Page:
State of economy goes beyond ringgit’s showing

KUALA LUMPUR: It may be time to think of solutions out of an over-reliance on the US dollar as the main global reserve currency of countries, says Finance Minister Tengku Datuk Seri Zafrul Abdul Aziz.

While Tengku Zafrul quickly clarified he did not mean abandoning the greenback for another currency, he explained the reliance on the US dollar has caused countries, namely Asian economies, to be at the mercy of decisions and market fluctuations occurring continents away.

“Malaysia remains committed to the global financial architecture as it exists, but sooner or later, these are questions smaller trading nations must consider, uncomfortable as they may be,” Tengku Zafrul said in his closing speech at the Khazanah Megatrends Forum 2022 yesterday.

“With its 4.7 billion population, Asia is arguably the dynamo of global economic growth, now and in the future.

“Much of the commodities needed to make the leap to the so-called ‘digital’ and ‘green’ economies are to be found on our turf,” he added.

Tengku Zafrul said the unique position of the US dollar as the reserve currency of the world means that the greenback often appreciates in uncertain times.

“Thus, a currency’s (non-dollar) position versus the greenback – especially in the short term – is hardly a yardstick of the state of the economy,” he said.

“A world where key countries can adversely affect the growth trajectories of others, including Malaysia, is unsustainable.

“Certain policies may benefit one superpower domestically but they must not end up hurting others and potentially jeopardising global prosperity,” Tengku Zafrul added.

He suggested the creation of a viable International Monetary Cooperation Mechanism to ensure financial systems are not only effective and fair, but also consider the unique needs of small, emerging and developing countries equitably.

He noted this has been done before since the 80s with the Plaza Accords to stabilise the US dollar against the Japanese yen and German mark.

More recently, Tengku Zafrul said this was done during the Global Financial Crisis in 2008.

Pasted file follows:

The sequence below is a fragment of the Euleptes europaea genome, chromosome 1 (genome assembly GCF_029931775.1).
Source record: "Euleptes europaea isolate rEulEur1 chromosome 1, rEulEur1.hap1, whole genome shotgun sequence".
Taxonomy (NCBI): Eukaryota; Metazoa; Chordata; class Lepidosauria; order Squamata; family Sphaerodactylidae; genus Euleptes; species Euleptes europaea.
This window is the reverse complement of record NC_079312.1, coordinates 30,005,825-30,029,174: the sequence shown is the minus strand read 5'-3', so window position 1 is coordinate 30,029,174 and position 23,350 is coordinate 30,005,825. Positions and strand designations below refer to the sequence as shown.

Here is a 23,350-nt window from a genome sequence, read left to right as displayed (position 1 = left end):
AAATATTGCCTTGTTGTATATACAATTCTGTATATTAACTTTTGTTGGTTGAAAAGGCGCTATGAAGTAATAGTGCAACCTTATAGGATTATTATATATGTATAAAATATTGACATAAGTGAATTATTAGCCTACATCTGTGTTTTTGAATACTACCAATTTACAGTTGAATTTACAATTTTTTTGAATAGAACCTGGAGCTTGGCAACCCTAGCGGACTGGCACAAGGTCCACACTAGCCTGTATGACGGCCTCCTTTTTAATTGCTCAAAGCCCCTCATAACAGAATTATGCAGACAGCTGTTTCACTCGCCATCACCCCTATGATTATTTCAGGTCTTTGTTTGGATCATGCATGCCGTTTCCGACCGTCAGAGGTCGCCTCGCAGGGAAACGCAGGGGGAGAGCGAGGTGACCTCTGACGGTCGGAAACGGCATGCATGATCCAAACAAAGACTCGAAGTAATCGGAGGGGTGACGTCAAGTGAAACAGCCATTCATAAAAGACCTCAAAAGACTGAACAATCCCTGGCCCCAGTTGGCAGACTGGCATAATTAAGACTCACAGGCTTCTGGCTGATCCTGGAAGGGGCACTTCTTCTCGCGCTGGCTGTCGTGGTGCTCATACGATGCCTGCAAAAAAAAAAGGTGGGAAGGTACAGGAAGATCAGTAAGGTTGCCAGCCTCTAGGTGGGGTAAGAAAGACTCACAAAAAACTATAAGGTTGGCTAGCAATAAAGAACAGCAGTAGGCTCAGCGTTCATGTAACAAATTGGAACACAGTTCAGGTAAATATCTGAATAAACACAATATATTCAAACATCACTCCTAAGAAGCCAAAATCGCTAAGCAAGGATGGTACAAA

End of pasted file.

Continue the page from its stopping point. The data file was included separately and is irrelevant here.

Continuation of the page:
Here, central banks in developed countries had coordinated to prevent financial contagion from spreading to the rest of the world.

“And at the onset of the Covid-19 pandemic, the Global Financial Safety Net provided ample financing to quickly stabilise the global financial markets and contain the economic crisis,” he said.

Tengku Zafrul also noted that existing institutions such as the Bank of International Settlements and International Organisation of Securities Commissions also had an important role in aiding developing countries and emerging economies.

Meanwhile, the finance minister said that despite the alarming fall in the ringgit at the moment, the local currency may return to being based on its economic fundamentals.

This is given the strong demand for its goods and services.

“Yes, the ringgit has contracted against the dollar, but this has been more manageable relative to our regional peers and key trading partners,” he said.

On another matter, he said it was important for Malaysia to ensure its food and energy security needs are secure amid the likely “perfect storm” for the global economy ahead.

“We must insulate our food and energy security from rising production and price volatility amid geopolitical conflicts, supply chain disruptions, deglobalisation movements and climate change,” Tengku Zafrul said.

“Given the heightened global geopolitical tensions, we must seriously consider investing in building a strong Asean-wide supply chain.

“This is especially for food and energy security,” he added.

Tengku Zafrul said this could also be done by capitalising on the Asean trading bloc to invest in building strong Asean supply chains in critical industries.

“If Asean policymakers can coordinate and work closely together, we can identify critical industries where we can scale up and enhance to be a critical part of the global supply chain,” he said.

“This will benefit not just our individual economies, but also serve as a mitigating strategy against calamities such as the pandemic, and geopolitical tensions happening in other parts of the world,” he added.

On Budget 2023, which is to be announced this Friday, Tengku Zafrul quipped that it will be forward-looking and people inclusive.

“It will be pro-investment, development, environment, empowerment; and most importantly, pro-rakyat,” he said.

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